Republican: Sodomy is not torture [VIDEO]

At a debate on Wednesday Republican Chris Shays calmly stood up and said (video, right):

"Now I've seen what happened in Abu Ghraib, and Abu Ghraib was not torture... It was outrageous, outrageous involvement of National Guard troops from (Maryland) who were involved in a sex ring and they took pictures of soldiers who were naked... And they did other things that were just outrageous. But it wasn't torture."
The irony is that this was in response to the question of what American can do to restore our "moral image" in the world.

Granted, whether Shays calls this torture, or whether he goes the Limbaugh route and characterizes it as one big sex-related frat prank, is not going to shift the debate over America's moral image today, tomorrow, or anytime soon.

But refusing to label Abu Ghraib torture is part of a mechanism that not only soils our moral image, but ensures that it remains soiled for years to come.

He refuses to label Abu Ghraib torture because he just voted in favor of "reinterpreting" the Geneva Conventions (and to retroactively shield the administration from war crimes). In other words, calling it torture would necessarily put the Abu Ghraib behaviors beyond the realm of this new interpretation he favors. Of course, refusing to call it torture, and thus placing it outside acceptable practices allowed by international law, also means that these weapons remain in the arsenal of those who wish to harm our soldiers.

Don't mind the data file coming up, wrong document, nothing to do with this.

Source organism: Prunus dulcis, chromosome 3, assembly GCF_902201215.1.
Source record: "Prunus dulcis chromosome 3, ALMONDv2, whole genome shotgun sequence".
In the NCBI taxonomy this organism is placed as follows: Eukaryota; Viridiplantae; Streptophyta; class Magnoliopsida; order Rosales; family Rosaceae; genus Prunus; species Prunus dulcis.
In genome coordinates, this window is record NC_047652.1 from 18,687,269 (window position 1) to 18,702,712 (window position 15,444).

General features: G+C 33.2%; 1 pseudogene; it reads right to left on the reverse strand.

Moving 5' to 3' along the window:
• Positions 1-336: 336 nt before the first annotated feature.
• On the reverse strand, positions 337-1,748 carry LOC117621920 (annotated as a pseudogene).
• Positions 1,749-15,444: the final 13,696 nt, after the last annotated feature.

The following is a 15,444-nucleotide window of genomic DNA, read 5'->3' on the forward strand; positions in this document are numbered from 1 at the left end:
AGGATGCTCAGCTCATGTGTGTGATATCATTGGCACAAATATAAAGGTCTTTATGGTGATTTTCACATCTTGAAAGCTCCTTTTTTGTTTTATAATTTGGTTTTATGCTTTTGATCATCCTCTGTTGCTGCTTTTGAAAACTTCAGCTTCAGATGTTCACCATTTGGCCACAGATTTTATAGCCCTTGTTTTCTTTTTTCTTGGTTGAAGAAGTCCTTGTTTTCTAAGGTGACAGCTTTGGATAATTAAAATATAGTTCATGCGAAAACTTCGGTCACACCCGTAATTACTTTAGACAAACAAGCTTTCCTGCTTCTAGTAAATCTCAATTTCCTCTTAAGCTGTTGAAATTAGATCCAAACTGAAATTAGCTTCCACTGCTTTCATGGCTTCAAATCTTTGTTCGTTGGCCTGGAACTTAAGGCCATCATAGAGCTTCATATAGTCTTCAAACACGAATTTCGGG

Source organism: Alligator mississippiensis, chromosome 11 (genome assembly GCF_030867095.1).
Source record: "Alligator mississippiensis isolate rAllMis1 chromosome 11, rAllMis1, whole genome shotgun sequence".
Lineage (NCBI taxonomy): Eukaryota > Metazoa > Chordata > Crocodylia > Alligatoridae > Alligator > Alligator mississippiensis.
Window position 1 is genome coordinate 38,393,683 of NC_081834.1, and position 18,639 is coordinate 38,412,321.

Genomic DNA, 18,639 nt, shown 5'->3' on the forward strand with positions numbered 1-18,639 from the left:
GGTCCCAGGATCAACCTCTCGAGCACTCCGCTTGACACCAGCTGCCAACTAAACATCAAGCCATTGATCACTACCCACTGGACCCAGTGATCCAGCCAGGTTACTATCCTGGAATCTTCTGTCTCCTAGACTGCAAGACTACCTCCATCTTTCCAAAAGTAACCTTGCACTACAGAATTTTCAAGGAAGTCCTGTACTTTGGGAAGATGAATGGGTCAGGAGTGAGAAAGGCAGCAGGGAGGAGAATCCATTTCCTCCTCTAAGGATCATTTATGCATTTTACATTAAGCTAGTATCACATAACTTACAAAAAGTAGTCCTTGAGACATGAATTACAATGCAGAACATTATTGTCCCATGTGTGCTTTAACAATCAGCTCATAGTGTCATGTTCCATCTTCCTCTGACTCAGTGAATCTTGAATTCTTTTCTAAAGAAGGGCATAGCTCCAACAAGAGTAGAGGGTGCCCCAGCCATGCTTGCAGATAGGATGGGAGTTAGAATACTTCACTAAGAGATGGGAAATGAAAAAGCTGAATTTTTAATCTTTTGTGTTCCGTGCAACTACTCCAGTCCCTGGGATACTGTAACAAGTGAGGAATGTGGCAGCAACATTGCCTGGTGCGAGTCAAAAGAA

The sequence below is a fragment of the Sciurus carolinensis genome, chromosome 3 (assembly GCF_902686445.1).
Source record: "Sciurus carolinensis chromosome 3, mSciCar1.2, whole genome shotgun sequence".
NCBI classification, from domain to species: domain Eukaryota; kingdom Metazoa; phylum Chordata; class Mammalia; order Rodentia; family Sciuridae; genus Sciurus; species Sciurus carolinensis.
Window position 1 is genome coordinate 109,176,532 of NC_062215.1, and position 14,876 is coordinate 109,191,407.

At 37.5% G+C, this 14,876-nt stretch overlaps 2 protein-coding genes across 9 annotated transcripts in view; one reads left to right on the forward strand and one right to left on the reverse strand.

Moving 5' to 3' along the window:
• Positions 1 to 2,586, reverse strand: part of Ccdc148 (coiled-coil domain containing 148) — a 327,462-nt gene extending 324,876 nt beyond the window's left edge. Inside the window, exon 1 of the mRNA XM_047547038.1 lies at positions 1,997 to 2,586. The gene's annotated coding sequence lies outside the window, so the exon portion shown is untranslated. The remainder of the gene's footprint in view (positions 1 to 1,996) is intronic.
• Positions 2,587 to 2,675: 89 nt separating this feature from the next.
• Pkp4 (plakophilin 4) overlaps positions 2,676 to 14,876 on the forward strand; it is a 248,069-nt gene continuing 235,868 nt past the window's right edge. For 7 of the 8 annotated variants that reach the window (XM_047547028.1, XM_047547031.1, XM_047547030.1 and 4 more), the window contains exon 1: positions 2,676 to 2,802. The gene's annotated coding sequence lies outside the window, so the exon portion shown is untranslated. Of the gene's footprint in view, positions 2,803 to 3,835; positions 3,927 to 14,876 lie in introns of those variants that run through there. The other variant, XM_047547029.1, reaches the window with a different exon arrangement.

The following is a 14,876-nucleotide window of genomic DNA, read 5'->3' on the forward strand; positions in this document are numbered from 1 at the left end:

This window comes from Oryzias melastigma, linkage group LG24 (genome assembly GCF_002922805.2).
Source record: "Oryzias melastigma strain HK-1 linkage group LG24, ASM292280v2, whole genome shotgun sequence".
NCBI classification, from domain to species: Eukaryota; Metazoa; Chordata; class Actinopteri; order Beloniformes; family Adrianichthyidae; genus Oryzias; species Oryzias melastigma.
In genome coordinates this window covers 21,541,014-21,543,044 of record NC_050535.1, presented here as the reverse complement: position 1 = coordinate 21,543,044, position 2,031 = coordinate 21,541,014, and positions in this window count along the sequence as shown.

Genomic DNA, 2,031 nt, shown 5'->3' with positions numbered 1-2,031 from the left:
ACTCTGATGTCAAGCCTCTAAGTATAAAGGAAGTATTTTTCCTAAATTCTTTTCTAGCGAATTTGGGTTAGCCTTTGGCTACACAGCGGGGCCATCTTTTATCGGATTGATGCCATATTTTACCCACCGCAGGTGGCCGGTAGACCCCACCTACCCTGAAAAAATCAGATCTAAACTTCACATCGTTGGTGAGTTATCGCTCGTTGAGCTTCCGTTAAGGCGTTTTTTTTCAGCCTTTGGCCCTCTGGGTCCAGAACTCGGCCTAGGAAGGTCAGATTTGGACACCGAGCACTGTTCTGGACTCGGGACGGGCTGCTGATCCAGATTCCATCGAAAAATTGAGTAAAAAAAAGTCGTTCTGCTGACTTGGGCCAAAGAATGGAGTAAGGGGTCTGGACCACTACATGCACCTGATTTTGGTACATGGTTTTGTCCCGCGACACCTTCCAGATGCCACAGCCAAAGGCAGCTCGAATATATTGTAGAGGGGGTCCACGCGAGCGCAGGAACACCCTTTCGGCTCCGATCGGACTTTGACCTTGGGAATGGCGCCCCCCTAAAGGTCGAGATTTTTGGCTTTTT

So here, below, is how Shays answered the question over our moral image in the world. He said that everything below should not be outlawed and explicitly removed from behaviors deemed acceptable...

The Taguba report characterizes the behavior of Americans at Abu Ghraib as: "sadistic, blatant, and wanton criminal abuses."

Those abuses include:
Breaking chemical lights and pouring the phosphoric liquid on detainees; pouring cold water on naked detainees; beating detainees with a broom handle and a chair; threatening male detainees with rape; allowing a military police guard to stitch the wound of a detainee who was injured after being slammed against the wall in his cell; sodomizing a detainee with a chemical light and perhaps a broom stick, and using military working dogs to frighten and intimidate detainees with threats of attack, and in one instance actually biting a detainee.
The Red Cross not only indicated that detainee treatment appeared to be systemic, but also that what they witnessed was "tantamount to torture." And that's just what they were permitted to witness.

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